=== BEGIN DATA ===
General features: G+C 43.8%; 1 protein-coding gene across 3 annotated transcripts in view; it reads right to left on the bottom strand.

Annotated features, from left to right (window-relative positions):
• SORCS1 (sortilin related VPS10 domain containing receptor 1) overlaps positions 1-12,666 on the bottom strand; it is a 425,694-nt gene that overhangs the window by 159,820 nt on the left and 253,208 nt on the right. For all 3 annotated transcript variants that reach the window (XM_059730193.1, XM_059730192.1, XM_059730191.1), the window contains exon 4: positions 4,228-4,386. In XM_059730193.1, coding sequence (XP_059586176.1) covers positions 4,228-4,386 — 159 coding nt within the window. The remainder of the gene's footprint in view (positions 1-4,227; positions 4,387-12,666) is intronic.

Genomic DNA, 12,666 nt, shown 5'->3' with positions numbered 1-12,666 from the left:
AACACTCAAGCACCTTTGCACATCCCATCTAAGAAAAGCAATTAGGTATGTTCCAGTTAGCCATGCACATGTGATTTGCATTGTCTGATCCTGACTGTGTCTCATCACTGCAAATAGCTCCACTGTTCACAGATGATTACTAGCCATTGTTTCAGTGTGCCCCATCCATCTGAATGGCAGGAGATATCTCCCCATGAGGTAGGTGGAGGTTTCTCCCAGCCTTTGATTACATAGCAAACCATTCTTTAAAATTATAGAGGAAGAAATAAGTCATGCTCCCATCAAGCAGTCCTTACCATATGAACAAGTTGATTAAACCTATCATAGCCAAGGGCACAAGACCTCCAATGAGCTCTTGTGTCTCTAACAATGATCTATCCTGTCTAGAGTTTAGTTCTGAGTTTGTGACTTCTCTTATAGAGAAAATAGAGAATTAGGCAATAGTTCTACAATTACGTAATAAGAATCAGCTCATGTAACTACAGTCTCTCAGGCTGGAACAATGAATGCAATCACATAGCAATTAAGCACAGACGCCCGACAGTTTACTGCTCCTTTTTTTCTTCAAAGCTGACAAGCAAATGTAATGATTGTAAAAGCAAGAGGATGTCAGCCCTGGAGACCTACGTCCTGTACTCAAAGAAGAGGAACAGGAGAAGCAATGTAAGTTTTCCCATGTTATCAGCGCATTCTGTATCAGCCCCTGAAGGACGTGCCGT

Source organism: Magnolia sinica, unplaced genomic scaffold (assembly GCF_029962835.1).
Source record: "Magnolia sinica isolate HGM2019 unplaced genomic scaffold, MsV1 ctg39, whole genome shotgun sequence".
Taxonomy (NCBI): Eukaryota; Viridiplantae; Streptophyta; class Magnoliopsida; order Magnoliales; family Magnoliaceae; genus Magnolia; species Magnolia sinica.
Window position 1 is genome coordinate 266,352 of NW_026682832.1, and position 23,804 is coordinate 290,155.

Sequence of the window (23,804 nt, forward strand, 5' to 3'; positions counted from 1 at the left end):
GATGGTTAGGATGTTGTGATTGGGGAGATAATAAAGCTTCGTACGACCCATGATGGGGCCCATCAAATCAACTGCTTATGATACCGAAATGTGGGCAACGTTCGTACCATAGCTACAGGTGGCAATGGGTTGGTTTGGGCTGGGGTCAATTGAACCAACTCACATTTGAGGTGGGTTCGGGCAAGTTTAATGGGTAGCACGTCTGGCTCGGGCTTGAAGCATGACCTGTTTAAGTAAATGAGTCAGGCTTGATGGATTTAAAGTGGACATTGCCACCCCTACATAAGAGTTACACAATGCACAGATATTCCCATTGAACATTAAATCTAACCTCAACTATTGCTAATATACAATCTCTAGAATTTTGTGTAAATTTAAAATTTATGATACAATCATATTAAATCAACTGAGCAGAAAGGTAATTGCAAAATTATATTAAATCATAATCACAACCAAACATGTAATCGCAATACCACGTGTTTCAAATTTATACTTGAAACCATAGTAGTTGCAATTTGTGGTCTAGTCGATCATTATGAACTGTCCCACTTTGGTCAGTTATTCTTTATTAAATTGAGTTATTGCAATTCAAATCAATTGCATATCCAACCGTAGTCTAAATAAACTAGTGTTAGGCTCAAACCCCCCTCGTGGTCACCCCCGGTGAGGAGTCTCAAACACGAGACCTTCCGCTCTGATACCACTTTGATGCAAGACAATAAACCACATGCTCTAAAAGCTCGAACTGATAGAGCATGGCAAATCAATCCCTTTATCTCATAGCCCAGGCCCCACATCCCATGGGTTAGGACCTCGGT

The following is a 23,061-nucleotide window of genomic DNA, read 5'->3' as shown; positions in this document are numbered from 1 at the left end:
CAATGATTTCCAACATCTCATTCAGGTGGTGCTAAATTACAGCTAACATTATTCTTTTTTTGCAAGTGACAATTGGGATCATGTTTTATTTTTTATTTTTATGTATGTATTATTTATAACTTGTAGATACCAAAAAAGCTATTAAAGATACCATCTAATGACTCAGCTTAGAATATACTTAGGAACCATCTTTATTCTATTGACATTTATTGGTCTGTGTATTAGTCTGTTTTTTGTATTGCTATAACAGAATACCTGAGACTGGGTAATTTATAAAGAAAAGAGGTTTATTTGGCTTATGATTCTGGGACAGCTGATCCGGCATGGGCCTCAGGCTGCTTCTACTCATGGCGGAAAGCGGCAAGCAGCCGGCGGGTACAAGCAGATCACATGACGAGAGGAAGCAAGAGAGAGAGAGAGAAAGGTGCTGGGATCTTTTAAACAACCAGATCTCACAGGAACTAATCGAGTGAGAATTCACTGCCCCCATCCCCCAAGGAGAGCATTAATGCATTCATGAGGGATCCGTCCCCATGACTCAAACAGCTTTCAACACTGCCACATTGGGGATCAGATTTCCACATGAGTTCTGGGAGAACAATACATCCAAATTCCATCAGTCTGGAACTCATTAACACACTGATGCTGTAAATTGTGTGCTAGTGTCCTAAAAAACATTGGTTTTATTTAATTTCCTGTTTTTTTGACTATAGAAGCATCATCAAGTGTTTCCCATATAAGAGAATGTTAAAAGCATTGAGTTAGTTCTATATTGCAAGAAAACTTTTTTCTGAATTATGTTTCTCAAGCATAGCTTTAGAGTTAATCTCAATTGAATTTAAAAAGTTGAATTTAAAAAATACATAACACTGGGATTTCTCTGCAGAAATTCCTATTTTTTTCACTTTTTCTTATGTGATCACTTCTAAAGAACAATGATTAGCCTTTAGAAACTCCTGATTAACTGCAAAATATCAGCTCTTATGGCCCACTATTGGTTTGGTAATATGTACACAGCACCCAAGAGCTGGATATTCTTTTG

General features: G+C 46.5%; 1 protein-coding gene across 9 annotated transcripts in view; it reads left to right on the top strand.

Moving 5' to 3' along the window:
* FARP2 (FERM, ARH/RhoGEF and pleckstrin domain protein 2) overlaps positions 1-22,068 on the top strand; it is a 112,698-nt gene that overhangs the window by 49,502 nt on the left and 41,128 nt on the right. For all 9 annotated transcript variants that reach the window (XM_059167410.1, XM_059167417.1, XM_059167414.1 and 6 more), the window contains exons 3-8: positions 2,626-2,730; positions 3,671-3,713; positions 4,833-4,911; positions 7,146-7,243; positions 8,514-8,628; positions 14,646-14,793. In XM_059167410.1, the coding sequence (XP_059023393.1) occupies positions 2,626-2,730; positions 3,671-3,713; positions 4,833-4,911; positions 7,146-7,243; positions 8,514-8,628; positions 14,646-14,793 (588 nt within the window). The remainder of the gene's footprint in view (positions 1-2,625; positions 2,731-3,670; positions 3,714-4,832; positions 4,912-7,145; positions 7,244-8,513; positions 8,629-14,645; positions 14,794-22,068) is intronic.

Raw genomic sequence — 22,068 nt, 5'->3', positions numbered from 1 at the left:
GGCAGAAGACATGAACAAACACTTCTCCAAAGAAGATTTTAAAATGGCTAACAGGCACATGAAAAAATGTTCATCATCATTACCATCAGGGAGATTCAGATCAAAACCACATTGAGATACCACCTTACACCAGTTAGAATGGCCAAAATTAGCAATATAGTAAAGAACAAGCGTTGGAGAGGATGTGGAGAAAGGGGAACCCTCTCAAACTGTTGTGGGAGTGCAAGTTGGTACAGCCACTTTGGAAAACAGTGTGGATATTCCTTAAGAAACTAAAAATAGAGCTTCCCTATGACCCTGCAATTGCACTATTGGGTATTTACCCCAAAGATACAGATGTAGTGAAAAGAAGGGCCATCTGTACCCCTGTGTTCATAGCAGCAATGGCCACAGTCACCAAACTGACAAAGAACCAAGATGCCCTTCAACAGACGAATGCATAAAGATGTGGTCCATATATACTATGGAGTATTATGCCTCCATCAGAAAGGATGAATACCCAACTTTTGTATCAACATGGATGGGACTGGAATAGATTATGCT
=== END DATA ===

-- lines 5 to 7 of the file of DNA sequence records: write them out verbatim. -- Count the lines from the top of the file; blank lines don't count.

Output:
AACACTCAAGCACCTTTGCACATCCCATCTAAGAAAAGCAATTAGGTATGTTCCAGTTAGCCATGCACATGTGATTTGCATTGTCTGATCCTGACTGTGTCTCATCACTGCAAATAGCTCCACTGTTCACAGATGATTACTAGCCATTGTTTCAGTGTGCCCCATCCATCTGAATGGCAGGAGATATCTCCCCATGAGGTAGGTGGAGGTTTCTCCCAGCCTTTGATTACATAGCAAACCATTCTTTAAAATTATAGAGGAAGAAATAAGTCATGCTCCCATCAAGCAGTCCTTACCATATGAACAAGTTGATTAAACCTATCATAGCCAAGGGCACAAGACCTCCAATGAGCTCTTGTGTCTCTAACAATGATCTATCCTGTCTAGAGTTTAGTTCTGAGTTTGTGACTTCTCTTATAGAGAAAATAGAGAATTAGGCAATAGTTCTACAATTACGTAATAAGAATCAGCTCATGTAACTACAGTCTCTCAGGCTGGAACAATGAATGCAATCACATAGCAATTAAGCACAGACGCCCGACAGTTTACTGCTCCTTTTTTTCTTCAAAGCTGACAAGCAAATGTAATGATTGTAAAAGCAAGAGGATGTCAGCCCTGGAGACCTACGTCCTGTACTCAAAGAAGAGGAACAGGAGAAGCAATGTAAGTTTTCCCATGTTATCAGCGCATTCTGTATCAGCCCCTGAAGGACGTGCCGT

Source organism: Magnolia sinica, unplaced genomic scaffold (assembly GCF_029962835.1).
Source record: "Magnolia sinica isolate HGM2019 unplaced genomic scaffold, MsV1 ctg39, whole genome shotgun sequence".